*What was the purpose of the LHWs visit? n (%)

General Health information
SODIS Information
Family Plannig
n

1118 (80.6)
922 (66.5)
301 (21.7)
1387

358 (25.9)
1 (0.1)
185 (13.4)
1382

< 0.0001ǂ
< 0.0001ǂ
< 0.0001ǂ

Were you given any advice by your LHW regarding SODIS-method? n (%)

Yes
No
n

1262 (91)
125 (9)
1387

18 (1.3)
1364 (98.7)
1382

< 0.0001ǂ

In the last one month, have you received any health messages on SODIS-method from the following? n (%)
TV cable
Newspaper/broacher
LHW
n

227 (18)
13 (1)
1022 (81)
1262

4 (22.2)
13 (72.0)
1 (5.6)
18

* represent the multiple response, ǂ Proportions were compared using Chi-square test & Ψ Mean difference compared using Independent sample t-test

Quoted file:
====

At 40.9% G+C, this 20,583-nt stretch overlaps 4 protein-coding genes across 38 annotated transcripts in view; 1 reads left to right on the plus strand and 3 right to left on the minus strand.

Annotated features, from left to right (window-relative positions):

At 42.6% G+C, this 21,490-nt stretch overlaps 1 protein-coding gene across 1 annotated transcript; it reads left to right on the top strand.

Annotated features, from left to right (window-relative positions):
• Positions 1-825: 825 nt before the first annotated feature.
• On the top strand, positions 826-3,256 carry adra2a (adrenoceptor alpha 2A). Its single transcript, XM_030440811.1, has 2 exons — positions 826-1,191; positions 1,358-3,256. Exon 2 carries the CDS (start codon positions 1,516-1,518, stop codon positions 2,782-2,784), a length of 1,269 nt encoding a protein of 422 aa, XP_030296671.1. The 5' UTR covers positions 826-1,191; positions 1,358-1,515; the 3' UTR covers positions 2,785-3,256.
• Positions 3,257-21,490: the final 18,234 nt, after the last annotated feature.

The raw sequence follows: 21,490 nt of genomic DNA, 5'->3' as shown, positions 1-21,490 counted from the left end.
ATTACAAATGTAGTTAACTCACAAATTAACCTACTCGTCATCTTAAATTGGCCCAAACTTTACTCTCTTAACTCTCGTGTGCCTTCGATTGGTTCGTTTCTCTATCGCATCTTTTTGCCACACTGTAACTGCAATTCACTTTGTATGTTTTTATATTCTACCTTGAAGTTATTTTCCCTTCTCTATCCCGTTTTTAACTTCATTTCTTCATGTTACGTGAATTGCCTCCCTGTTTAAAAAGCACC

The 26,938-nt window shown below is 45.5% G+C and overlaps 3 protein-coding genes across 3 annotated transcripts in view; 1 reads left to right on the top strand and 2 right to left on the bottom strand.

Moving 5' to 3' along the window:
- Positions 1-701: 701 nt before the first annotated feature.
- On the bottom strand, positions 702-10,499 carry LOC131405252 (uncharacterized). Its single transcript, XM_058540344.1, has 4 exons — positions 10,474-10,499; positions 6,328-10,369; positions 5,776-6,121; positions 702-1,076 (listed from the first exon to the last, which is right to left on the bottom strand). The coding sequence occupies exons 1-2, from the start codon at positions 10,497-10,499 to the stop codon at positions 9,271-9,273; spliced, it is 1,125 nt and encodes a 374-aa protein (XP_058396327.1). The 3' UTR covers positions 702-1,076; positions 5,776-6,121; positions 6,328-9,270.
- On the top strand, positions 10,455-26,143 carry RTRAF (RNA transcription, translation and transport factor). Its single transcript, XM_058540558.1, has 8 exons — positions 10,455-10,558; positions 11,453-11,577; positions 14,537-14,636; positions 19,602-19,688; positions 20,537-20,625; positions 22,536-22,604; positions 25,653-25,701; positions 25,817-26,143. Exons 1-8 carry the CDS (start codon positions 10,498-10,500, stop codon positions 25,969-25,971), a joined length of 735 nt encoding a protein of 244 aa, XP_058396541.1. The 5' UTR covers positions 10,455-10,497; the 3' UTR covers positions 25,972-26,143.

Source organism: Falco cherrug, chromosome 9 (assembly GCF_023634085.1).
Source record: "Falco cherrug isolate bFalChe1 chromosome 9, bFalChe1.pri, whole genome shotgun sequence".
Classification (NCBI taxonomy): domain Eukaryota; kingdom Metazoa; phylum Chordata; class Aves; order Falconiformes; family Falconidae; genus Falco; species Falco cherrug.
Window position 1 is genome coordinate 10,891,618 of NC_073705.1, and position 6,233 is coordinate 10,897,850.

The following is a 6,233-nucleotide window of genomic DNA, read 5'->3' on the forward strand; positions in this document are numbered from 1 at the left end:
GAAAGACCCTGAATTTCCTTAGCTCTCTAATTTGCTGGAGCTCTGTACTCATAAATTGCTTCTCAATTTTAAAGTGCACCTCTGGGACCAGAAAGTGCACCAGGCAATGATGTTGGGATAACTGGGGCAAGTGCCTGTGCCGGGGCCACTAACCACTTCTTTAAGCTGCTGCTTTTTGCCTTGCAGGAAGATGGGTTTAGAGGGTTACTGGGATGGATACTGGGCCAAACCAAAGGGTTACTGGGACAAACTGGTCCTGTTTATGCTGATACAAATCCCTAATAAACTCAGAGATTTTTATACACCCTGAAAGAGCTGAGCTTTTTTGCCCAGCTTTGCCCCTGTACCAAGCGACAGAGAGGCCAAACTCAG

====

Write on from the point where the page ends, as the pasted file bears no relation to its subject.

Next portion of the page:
atleast once a week. 81% percent of respondent reported having received information on health, hygiene and immunization practices in the intervention area vs. 26% percent in the nonintervention area. In the intervention area 81% respondents reported LHW’s while 18% mentioned Television as the source for receiving information regarding SODIS in past 1 month.
Impact of SODIS on diarrhoea in past two weeks
Table 4 reflects that there was a significant impact of SODIS intervention on diarrheal illness in the intervention compared to non-intervention area. Diarrhoea prevalence was 10.1 episodes per child per year in the non-intervention area compared to 5.6 episodes per child per year (p < 0.0001) in the intervention area. Similarly the proportion of children with dysentery reported in the intervention was half compared to non-intervention area (6.1% vs. 13.9%)